Detroit Athletic Club

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Detroit Athletic Club
DetroitAthleticClubnew.JPG
General information
Type private club
Architectural style Neo-Renaissance style
Location 241 Madison Street
Detroit, Michigan 48226
Coordinates 42°20′15″N 83°02′50″W / 42.337468°N 83.047355°W / 42.337468; -83.047355Coordinates: 42°20′15″N 83°02′50″W / 42.337468°N 83.047355°W / 42.337468; -83.047355
Completed 1915, 2012
Technical details
Floor count 7
Design and construction
Architect Albert Kahn

The Detroit Athletic Club (often referred to as the DAC) is a private social club and athletic club located in the heart of Detroit's theater, sports, and entertainment district. It is located across the street from Detroit's historic Music Hall. The clubhouse was designed by Albert Kahn and inspired by Rome's Palazzo Farnese. It maintains reciprocal agreements for their members at other private clubs worldwide. It contains full-service athletic facilities, pools, restaurants, ballrooms, and guest rooms. Members include businessmen of all types as well as professional athletes. Ty Cobb is among the athletes to have been a member of the DAC. The building is visible beyond center field from Comerica Park.[1]

History[edit]

The Detroit Athletic Club was founded in 1887 to encourage amateur athletic activities, and built a clubhouse with a tract in what is now Detroit's Cultural Center. Henry Joy, son of the man who built the Michigan Central into one of the nation's most successful large railroads, served as president of the Packard Motor Car Company in the early decades of the last century. He felt that the rich new titans of the booming automobile industry spent too much time in the Woodward Avenue pubs.[citation needed] He thought they needed a club commensurate with this stature.[citation needed] On January 4, 1913, Joy and 108 other leading Detroit citizens came together to reorient the Detroit Athletic Club. Joy and his colleagues selected Detroit's most accomplished architect, Albert Kahn.

People[edit]

Kahn, in 1912, had visited Italy and was inspired by the buildings he saw there. Two of Detroit's most impressive current downtown edifices—the Detroit Athletic Club and the Police Department headquarters on Beaubien—reflect what Kahn saw in Italy. The Palazzo Borghese in Rome provided Kahn with a model for much of the Detroit Athletic Club, but the idea of using the large impressive windows for the impressive fourth floor dining room—called the Grill Room—came from the Palazzo Farnese. In the 1990s, the membership devoted substantial fund to a major refurbishing of the attractive building.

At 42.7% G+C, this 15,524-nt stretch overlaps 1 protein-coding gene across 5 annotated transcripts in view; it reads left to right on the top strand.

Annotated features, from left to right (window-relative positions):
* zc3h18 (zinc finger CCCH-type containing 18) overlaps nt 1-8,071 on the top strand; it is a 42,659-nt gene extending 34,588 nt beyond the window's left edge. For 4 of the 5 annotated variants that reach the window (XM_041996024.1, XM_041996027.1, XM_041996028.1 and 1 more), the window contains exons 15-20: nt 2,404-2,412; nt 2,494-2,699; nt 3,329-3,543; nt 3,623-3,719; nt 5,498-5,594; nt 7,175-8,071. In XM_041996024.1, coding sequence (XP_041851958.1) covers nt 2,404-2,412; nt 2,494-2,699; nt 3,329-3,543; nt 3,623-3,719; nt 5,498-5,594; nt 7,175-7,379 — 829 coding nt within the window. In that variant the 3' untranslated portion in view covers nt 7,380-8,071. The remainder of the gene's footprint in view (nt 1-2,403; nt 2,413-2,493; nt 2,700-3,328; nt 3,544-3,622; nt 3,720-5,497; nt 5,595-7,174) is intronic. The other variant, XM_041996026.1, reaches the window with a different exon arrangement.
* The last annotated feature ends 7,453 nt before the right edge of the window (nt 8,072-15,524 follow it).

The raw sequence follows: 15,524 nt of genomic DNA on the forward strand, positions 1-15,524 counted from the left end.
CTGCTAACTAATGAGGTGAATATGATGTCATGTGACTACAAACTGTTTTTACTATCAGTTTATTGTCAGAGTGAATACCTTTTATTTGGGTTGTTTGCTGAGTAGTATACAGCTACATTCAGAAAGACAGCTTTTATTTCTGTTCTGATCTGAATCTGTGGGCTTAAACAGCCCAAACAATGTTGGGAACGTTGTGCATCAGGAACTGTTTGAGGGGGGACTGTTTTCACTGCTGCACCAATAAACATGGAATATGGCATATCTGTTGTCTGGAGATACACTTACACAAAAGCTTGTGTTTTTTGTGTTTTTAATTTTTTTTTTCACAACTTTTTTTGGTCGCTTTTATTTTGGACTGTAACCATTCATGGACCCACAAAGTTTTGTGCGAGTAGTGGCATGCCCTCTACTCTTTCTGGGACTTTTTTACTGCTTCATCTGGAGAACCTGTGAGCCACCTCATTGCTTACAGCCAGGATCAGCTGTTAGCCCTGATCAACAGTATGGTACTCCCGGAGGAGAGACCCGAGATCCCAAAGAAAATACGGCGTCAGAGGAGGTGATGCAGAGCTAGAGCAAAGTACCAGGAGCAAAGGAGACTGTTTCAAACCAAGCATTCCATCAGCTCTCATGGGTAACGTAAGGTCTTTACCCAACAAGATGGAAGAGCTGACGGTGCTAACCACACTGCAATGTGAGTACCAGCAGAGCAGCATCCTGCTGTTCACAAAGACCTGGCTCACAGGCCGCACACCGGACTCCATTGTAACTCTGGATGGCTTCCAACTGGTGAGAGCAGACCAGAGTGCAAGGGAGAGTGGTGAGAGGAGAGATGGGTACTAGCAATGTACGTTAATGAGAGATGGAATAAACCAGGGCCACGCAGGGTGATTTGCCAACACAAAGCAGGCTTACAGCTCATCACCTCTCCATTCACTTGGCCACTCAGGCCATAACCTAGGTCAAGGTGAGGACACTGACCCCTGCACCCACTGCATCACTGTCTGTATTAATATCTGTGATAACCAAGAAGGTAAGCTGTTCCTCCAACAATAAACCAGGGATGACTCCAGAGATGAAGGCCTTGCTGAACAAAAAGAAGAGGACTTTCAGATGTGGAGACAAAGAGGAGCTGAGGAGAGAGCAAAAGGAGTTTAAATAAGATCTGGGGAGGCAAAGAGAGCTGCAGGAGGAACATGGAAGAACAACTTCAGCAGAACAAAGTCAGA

Over the years, the Detroit Athletic Club has provided financial assistance and training opportunities for a number of amateur athletes preparing for the Olympic Games.

At the 1956 U.S. Olympic Team Trials, springboard divers Jeanne Stunyo (a native of Gary, Indiana) and Mackenzie High School graduate Barbara Gilders-Dudeck were sponsored by the DAC. Stunyo and Gilders-Dudeck qualified for the Summer Olympic Games in Melbourne, Australia. At the Games, Jeanne Stunyo won the springboard diving silver medal, and Barbara Gilders-Dudeck finished in fourth place - less than one point from a bronze medal.[2]

A. Duncan Carse created paintings to decorate the Detroit Athletic Club. The paintings were covered at the club but they were on show again after a remodeling of the club in 1999.[3]

See also[edit]

References[edit]

  1. ^ Hill, Eric J.; John Gallagher (2002). AIA Detroit: The American Institute of Architects Guide to Detroit Architecture. Wayne State University Press. ISBN 0-8143-3120-3. 
  2. ^ Voyles, Kenneth H.; John Bluth (2001). The Detroit Athletic Club: 1887-2001. Arcadia Publishing. ISBN 0-7385-1901-4. 
  3. ^ Voyles, Kenneth H.; Bluth, John A. (2001). The Detroit Athletic Club, 1887-2001. Chicago, IL: Arcadia Pub. p. 123. ISBN 0738519014. 

Further reading[edit]

  • Hill, Eric J.; John Gallagher (2002). AIA Detroit: The American Institute of Architects Guide to Detroit Architecture. Wayne State University Press. ISBN 0-8143-3120-3. 
  • Meyer, Katherine Mattingly and Martin C.P. McElroy with Introduction by W. Hawkins Ferry, Hon A.I.A. (1980). Detroit Architecture A.I.A. Guide Revised Edition. Wayne State University Press. ISBN 0-8143-1651-4. 
  • Sobocinski, Melanie Grunow (2005). Detroit and Rome: building on the past. Regents of the University of Michigan. ISBN 0-933691-09-2. 
  • Voyles, Kenneth H.; John Bluth (2001). The Detroit Athletic Club: 1887-2001. Arcadia Publishing. ISBN 0-7385-1901-4. 
  • Voyles, Kenneth H.; John Bluth (2001). The Detroit Athletic Club: 1887-2001. Arcadia Publishing. ISBN 0-7385-1901-4. 

External links[edit]